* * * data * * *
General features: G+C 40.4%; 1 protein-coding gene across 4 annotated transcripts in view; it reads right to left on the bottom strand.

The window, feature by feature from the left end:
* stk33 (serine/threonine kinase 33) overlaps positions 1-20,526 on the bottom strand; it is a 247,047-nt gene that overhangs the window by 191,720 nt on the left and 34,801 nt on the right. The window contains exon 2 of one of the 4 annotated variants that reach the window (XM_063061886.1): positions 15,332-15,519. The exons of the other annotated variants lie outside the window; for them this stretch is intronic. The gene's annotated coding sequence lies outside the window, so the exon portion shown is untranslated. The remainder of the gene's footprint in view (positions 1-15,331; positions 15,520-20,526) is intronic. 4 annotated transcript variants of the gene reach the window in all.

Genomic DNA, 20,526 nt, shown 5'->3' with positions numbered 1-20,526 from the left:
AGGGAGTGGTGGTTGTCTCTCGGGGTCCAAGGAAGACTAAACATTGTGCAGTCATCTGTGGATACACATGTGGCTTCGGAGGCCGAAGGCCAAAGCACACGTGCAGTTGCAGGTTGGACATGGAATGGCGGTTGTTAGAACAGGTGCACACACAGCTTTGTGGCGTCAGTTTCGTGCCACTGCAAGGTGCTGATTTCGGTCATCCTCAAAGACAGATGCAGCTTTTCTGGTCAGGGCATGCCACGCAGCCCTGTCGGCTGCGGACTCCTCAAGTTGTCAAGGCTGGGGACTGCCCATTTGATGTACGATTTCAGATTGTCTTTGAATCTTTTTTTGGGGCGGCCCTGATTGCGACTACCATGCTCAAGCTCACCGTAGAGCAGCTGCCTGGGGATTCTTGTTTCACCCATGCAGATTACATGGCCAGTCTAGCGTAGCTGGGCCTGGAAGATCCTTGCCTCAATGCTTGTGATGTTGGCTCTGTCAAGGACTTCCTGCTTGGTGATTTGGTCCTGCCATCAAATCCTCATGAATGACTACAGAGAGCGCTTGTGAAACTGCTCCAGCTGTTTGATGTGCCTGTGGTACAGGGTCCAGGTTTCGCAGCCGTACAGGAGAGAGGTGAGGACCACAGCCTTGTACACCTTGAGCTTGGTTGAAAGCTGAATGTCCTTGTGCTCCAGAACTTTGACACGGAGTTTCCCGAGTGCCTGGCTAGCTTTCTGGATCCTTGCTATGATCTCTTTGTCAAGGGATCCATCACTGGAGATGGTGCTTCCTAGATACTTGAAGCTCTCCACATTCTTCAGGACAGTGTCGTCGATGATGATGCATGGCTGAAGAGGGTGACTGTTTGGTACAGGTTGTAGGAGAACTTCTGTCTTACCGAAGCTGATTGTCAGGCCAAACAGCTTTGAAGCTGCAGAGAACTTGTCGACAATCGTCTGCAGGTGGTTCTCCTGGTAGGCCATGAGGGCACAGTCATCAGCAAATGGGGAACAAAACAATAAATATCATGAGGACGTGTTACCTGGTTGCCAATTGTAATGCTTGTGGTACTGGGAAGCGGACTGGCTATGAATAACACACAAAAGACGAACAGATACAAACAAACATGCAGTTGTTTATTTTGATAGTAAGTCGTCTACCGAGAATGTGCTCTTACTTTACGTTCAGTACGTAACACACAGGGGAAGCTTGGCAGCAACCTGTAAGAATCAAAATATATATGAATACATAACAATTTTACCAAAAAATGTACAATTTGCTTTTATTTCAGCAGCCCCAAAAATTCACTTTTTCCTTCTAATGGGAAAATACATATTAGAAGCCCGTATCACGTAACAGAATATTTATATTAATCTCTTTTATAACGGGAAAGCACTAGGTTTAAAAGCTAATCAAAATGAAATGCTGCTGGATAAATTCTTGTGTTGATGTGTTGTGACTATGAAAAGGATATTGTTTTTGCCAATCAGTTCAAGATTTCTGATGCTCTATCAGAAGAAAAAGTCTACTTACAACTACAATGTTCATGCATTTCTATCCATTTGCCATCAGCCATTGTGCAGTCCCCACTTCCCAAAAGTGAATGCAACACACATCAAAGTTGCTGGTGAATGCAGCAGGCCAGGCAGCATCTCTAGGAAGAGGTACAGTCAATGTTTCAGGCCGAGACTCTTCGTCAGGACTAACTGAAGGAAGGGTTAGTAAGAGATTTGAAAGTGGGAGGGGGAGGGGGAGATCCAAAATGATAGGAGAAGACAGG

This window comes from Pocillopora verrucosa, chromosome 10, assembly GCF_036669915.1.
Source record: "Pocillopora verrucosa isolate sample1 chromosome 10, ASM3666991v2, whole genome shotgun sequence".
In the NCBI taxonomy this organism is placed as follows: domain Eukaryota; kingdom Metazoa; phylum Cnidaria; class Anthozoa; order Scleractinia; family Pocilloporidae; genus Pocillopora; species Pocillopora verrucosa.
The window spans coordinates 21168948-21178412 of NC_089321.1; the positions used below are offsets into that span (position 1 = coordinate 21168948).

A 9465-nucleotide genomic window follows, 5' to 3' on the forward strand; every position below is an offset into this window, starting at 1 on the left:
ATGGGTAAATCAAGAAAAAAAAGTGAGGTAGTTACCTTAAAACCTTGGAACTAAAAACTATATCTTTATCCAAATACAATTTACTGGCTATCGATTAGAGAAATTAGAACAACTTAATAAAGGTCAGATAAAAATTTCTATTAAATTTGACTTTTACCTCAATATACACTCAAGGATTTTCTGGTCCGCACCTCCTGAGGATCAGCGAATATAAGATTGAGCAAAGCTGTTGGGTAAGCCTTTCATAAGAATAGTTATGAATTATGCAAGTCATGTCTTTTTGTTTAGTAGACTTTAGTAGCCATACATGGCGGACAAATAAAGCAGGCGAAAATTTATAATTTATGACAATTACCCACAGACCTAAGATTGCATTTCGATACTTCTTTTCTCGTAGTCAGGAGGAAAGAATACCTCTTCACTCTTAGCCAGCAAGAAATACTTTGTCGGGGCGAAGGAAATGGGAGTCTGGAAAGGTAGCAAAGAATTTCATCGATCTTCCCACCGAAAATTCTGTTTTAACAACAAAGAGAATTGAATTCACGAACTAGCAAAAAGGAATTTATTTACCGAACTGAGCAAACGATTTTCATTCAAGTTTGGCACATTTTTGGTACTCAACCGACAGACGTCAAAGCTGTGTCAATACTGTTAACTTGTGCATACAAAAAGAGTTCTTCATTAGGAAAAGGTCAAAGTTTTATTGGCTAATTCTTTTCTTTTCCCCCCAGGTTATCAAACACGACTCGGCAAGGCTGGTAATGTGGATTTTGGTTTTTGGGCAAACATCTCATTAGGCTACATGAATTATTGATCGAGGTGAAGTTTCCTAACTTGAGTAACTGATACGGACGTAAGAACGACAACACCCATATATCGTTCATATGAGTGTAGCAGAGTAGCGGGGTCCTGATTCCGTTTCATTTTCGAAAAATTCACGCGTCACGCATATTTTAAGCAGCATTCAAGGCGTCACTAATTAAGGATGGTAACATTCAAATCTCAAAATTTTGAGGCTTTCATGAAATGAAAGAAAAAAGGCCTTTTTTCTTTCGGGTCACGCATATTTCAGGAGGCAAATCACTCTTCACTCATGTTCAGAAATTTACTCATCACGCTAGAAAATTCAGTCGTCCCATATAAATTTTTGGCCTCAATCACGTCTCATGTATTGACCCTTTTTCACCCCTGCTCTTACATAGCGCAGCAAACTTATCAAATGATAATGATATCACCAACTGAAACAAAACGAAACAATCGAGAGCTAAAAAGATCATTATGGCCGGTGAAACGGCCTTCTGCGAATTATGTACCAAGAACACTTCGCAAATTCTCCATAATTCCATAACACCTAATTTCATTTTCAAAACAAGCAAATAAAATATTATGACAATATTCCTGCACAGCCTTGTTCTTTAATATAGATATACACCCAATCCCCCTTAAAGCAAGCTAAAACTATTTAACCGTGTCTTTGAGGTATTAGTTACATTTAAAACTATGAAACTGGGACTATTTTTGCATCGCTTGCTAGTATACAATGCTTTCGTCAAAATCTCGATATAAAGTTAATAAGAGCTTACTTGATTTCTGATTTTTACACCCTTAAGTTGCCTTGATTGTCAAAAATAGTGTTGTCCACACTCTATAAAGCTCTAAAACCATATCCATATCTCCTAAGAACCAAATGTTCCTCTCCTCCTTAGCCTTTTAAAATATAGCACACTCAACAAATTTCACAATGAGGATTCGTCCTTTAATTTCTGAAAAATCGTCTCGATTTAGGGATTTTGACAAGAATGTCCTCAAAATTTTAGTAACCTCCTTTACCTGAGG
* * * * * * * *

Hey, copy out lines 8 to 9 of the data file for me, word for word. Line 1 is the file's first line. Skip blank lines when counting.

In the NCBI taxonomy this organism is placed as follows: domain Eukaryota; kingdom Metazoa; phylum Cnidaria; class Anthozoa; order Scleractinia; family Pocilloporidae; genus Pocillopora; species Pocillopora verrucosa.
The window spans coordinates 21168948-21178412 of NC_089321.1; the positions used below are offsets into that span (position 1 = coordinate 21168948).